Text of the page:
The Mount Washington Cog Railway was the world's first cog railway (rack-and-pinion railway). It climbs Mount Washington in New Hampshire, USA. The railway is still in existence today, using steam locomotives as it always has (most dating to the 19th century).
It was built by Sylvester Marsh, who came up with the idea while climbing the mountain in 1857. After his idea was thought insane, he put up $5,000 of his own money and developed a prototype locomotive and a short demonstration section of track. After this demonstration, he found investors and started construction. Although not yet finished, the first paying customers rode in 1868, the summit being reached in 1869.
The early locomotives all had vertical boilers, like many stationary steam engines of the time; the boilers were mounted on trunnions allowing them to be held vertically no matter what the gradient of the track. Later locomotives used horizontal boilers, slanted so they remain horizontal on steeply graded track.
Locomotives push single passenger cars up the mountain. Both locomotive and cars have a ratchet and pawl mechanism engaged during the climb that prevents any roll-back; during descent, both locomotive and car are braked.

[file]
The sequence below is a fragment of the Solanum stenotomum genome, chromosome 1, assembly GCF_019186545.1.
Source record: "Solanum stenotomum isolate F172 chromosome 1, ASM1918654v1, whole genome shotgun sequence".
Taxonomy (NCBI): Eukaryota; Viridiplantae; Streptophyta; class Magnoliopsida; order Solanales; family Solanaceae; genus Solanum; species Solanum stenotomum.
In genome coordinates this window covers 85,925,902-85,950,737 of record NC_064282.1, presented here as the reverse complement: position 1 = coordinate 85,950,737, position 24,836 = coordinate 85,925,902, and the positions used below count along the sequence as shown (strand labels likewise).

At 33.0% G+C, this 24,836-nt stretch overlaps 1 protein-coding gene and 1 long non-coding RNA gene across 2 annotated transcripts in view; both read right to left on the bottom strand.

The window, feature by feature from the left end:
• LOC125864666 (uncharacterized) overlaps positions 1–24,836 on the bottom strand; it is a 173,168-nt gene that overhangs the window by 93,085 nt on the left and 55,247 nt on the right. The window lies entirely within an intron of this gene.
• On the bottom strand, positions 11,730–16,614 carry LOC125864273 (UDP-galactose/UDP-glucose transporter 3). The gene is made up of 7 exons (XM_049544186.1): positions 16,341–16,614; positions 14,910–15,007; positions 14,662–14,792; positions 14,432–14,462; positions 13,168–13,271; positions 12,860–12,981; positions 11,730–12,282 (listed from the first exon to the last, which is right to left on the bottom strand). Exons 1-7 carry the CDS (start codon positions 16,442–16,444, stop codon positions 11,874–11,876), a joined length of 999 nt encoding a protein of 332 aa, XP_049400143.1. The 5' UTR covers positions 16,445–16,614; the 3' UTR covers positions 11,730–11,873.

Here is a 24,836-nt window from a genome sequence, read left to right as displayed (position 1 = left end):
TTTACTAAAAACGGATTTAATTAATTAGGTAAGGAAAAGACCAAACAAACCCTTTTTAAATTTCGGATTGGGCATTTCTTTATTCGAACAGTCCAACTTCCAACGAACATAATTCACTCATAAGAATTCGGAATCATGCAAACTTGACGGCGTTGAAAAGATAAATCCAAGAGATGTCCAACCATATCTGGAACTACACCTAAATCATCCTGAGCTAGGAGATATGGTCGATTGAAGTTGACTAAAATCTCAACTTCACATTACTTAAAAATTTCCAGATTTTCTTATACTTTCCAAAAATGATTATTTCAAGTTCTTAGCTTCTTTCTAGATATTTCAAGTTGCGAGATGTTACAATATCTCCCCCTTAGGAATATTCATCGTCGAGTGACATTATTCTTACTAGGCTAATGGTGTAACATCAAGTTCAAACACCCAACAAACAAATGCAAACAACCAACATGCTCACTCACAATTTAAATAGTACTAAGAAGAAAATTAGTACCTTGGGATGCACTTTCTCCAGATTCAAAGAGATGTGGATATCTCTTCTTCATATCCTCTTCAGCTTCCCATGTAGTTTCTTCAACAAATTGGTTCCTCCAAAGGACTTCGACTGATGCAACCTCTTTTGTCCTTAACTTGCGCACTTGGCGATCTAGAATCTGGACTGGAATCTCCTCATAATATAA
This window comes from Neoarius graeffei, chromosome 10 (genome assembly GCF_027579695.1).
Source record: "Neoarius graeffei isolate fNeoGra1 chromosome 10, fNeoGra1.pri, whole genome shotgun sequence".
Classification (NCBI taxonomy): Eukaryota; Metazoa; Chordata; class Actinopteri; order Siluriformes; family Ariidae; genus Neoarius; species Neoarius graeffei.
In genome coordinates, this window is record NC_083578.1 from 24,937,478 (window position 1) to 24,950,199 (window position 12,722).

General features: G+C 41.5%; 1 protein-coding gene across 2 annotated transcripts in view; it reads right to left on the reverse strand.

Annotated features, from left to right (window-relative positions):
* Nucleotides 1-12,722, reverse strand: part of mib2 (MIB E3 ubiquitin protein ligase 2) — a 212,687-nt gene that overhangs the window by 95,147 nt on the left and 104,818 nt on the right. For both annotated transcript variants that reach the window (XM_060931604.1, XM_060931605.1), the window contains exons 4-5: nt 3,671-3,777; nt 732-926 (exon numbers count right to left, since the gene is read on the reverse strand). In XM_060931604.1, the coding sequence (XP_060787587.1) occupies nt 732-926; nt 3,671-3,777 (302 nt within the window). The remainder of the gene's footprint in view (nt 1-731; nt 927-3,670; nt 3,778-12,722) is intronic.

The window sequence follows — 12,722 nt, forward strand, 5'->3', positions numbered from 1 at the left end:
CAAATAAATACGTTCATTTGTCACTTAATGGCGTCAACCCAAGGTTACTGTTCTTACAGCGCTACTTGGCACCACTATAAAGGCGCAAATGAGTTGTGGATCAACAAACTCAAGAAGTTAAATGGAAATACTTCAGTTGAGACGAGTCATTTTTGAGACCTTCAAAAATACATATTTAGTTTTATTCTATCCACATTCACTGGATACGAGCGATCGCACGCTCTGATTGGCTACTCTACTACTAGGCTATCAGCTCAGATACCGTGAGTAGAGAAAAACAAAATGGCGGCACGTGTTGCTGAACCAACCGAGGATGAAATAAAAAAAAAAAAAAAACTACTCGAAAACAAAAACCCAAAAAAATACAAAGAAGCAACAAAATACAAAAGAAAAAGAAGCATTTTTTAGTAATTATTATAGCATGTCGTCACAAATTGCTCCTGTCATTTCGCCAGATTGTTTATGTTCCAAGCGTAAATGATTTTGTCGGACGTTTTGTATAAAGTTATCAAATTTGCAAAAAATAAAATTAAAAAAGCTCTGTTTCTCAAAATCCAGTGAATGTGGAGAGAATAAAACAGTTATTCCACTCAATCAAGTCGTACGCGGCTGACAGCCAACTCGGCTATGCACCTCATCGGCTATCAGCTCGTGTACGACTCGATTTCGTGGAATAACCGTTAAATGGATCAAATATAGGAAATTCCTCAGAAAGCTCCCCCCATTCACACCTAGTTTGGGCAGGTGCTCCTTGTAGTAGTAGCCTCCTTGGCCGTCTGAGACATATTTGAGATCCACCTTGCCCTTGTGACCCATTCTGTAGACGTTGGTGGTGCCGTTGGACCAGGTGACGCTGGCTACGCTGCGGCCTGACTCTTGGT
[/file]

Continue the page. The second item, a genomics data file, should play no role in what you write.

The only major accident in the railway's history was when the first locomotive, #1 (first named Hero and later Peppersass because of its vertical boiler's resemblance to a pepper sauce bottle) was brought out of storage in 1929 for one last run before being put on display. During the ascent, the locomotive's cog wheel broke and the locomotive jumped off the tracks and then, with no means of braking, descended the mountain at high speed. All but one of its crew jumped to safety (though some suffered broken bones) but one man did not escape and died. Although the locomotive was broken into pieces the boiler did not rupture, and the pieces were later reassembled to reconstruct the locomotive for static display.
The rack rail design used is one of Marsh's own invention, using a ladder-like rack with open bar 'rungs' engaged by the teeth of the cog wheel. This system allows snow and debris to fall through the rack rather than lodge in it. A very similar system was invented in Switzerland and named the Riggenbach rack.